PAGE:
Donny was tall, in a way that was not the attractive kind of being tall. His skin looked liked cotton. He had headaches every day at the same time and had failed so far in his life at figuring out how to make bad things useful, though this was a concept he preferred over most others. Jean had moved into a house upstate that her grandparents left for her in their will. When she left she told Donny she had always liked the catheter in his belly. “It’s sort of bionic,” she had said. Her eyes were moist and sparkly. “You’re like a really boring cyborg.”

He kept this artificial part of him taped against his skin and then wrapped in a thin, spandex girdle he wore under his clothes. Since the surgery he seemed to stand up straighter than normal. Leanne thought it looked unnatural, like he had just now learned how to stand upright on his legs. They would take walks together around the neighborhood and it felt like the same kind of walk a patient would take around the hospital corridors.

The dialysis solution worked like a sponge. It filled up his abdomen and rested against the membrane of the peritoneal cavity. Blood on the other side of the membrane released into the solution whatever it had too much of. “It’s like the brain,” Donny said. “There’s a cellular barrier between your blood and the spinal fluid in your head. Proteins transfer whatever you need and the rest is kept out.” Leanne had started walking around Jean’s part of the house. Most of the furniture was left but everything else that could fit into her car she had taken. “It’s why your body gets sick but not your brain,” Donny said. They were standing in Jean’s living room looking back at the kitchen. Leanne was holding on to a cassette recorder Jean had used to send taped messages back and forth with an aunt. “If your brain can’t keep itself separate from your blood then your blood will try to clean it up like it does everything else,” Donny said. “Your immune system, the white blood cells, they can cross over into the spinal cord and start destroying it. They eat the myelin coating that makes your nerves work. It’s awful.”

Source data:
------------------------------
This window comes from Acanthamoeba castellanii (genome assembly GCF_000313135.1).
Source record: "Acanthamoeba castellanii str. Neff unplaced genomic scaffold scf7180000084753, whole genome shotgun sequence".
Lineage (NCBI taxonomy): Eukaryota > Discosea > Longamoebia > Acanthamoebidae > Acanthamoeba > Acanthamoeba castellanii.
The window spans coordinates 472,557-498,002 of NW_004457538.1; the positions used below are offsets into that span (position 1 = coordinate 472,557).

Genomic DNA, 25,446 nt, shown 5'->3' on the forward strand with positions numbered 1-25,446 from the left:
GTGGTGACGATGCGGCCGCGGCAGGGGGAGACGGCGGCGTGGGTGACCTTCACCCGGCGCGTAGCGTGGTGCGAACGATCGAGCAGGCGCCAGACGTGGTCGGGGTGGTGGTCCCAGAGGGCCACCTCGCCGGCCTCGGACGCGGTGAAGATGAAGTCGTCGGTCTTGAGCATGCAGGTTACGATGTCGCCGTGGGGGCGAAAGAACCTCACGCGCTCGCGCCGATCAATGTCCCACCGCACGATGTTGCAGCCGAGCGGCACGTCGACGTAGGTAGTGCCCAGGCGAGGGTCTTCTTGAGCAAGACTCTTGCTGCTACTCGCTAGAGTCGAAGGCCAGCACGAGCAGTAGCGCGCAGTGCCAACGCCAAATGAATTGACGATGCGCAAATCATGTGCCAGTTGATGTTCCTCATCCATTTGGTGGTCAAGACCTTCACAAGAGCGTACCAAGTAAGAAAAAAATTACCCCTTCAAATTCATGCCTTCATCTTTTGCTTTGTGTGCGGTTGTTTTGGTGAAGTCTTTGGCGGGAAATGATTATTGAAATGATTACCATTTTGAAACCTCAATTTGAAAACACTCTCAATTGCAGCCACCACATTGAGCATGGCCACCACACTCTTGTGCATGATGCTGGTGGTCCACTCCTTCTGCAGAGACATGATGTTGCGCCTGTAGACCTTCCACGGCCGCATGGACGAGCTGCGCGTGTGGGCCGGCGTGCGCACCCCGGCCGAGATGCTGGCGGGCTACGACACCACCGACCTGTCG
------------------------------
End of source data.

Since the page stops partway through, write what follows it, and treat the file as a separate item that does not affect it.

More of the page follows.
“Do you think Jean wanted this?” Leanne said, holding the recorder.

Then Donny’s head started hurting. The machine was still working but it was too early to hook himself up. He drank a decaffeinated tea blend that was marketed to dialysis patients and closed himself in the bedroom. Leanne sat with the cassette recorder in the kitchen. Donny’s laptop was open and she scrolled down a page about research being done on Lyme disease. Leanne pushed her chest down on the counter in front of the computer. Her face was lifted up enough to keep reading but she just stared at the bright screen. It was afternoon but felt like night in the house.

Jean had watered the lawn and the other plants in the yard every day. Leanne would sit on the back patio and watch her watering the shrubs along the fence. Jean would have her hair wrapped beneath a broad fabric headband. She told Leanne the entire yard had died once, that it had taken years to fully replenish. Jean would spend part of a morning or afternoon at the house with them, but otherwise was often gone. Leanne was aware there were a lot of other people Jean knew and spent time with.